· Nylon 6,12 can be made with 66% renewable carbon if dodecanedioic acid from palm oil is polymerised with hexamethylene diamine.
Calvin Woodings

Thursday 23 October 2008

EDANA Filtrex 08: Cologne : 6-8th October 2008

Key Points• Fresh and waste water filtration is now the largest and fastest growing segment of the filter media market.
• The growing demand for cleaner water is attracting major new players into the water treatment market.
• H&V's Nanowave™ technology yields a filter with a wavy surface which provides half the pressure drop of the equivalent glass filter with 3 times the dust holding capacity and a higher filtration efficiency when discharged.
• Irema Filter is co-forming PP nanofibres with a standard PP meltblown to give a gradient structure which has higher capacity, lower pressure drop and longer charge retention than the usual two-layer structure.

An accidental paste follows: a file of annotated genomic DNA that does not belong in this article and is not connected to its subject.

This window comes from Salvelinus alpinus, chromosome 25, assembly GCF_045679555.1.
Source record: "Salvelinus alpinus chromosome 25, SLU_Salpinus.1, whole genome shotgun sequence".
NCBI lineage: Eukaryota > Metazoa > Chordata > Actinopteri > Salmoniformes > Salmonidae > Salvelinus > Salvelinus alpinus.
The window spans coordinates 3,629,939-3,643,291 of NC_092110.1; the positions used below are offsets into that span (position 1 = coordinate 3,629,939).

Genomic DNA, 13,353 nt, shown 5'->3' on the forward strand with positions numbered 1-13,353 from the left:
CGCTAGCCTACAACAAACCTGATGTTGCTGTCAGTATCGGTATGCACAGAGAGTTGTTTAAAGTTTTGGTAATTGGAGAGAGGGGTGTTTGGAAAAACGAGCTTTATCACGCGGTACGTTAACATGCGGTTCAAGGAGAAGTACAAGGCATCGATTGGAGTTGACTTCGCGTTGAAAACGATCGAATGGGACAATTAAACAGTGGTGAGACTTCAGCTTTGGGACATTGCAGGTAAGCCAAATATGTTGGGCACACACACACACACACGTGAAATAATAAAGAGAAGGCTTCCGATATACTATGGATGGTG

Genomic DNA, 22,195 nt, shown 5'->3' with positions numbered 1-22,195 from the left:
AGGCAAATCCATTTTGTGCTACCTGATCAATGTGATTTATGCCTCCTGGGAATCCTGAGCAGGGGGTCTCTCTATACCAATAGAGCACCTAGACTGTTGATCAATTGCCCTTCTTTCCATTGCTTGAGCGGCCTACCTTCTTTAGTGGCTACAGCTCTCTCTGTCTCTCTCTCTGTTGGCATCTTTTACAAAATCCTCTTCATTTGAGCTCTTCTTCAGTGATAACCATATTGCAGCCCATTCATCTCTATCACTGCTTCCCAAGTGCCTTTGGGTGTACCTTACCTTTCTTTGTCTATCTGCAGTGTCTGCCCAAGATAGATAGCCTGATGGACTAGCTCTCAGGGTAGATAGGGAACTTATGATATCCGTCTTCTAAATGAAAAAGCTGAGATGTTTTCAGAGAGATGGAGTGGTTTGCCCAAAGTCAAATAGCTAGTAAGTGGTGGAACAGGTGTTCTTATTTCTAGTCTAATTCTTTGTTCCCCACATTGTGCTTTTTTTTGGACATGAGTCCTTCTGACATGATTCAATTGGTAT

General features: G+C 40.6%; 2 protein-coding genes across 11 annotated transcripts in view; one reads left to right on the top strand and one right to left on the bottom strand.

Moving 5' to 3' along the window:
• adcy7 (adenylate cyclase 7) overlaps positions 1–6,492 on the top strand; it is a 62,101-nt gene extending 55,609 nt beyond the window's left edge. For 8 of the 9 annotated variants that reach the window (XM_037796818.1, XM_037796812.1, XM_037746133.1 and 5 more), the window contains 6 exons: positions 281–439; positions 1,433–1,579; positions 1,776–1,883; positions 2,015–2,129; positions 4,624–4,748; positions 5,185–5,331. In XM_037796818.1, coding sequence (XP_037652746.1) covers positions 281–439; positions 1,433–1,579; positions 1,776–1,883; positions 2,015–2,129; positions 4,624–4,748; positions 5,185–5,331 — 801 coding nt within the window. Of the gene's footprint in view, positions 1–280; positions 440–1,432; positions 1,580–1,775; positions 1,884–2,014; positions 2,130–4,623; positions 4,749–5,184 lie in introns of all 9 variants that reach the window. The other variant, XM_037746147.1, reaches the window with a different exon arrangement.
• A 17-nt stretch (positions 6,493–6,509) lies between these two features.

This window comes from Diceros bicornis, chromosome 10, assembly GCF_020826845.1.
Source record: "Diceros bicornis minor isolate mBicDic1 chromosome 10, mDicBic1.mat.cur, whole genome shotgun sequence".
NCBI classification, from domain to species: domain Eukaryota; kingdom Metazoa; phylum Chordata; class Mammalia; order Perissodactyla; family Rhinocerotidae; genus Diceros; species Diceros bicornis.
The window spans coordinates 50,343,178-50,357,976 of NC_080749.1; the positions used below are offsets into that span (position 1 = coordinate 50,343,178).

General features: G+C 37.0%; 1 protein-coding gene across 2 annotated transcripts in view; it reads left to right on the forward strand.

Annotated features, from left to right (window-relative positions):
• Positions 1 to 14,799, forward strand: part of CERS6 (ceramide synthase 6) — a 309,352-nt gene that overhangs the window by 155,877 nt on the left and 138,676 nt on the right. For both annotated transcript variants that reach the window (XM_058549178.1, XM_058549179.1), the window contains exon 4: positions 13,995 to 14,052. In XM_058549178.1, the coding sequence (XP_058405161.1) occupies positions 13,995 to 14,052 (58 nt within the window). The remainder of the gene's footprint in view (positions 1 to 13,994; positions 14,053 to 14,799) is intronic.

• CamilFarr use a new form of active carbon with “Rapid Adsorption Dynamics” in an F7 filter to absorb low concentrations of pollutants quickly.
• Norafin's 420 gsm hydroentangled fabrics with a split bico microfiber surface can match the performance of a 500 gsm needlefelt with an ePTFE membrane surface.
• Europlasma use plasma to polymerise a monomer onto PP to render it permanently hydrophilic. The monomers used are secret and the process needs a vacuum.
• With air handling fans consuming 15% of all electricity consumption, the EU are expected to require energy efficiency labelling of air filters in about 3 years.
• The nanoalumina whiskers used in Ahlstrom's Dispruptor™ papers can immobilize 8 micron active carbon powder without the need for binders which can reduce efficiency. The resulting filters are excellent for cleaning up water for drinking.
• Dupont's HMT nonwoven uses direct-spun continuous nanofibers to achieve membrane-like filtration at lower pressure drop.

Keynote: Filter Media Markets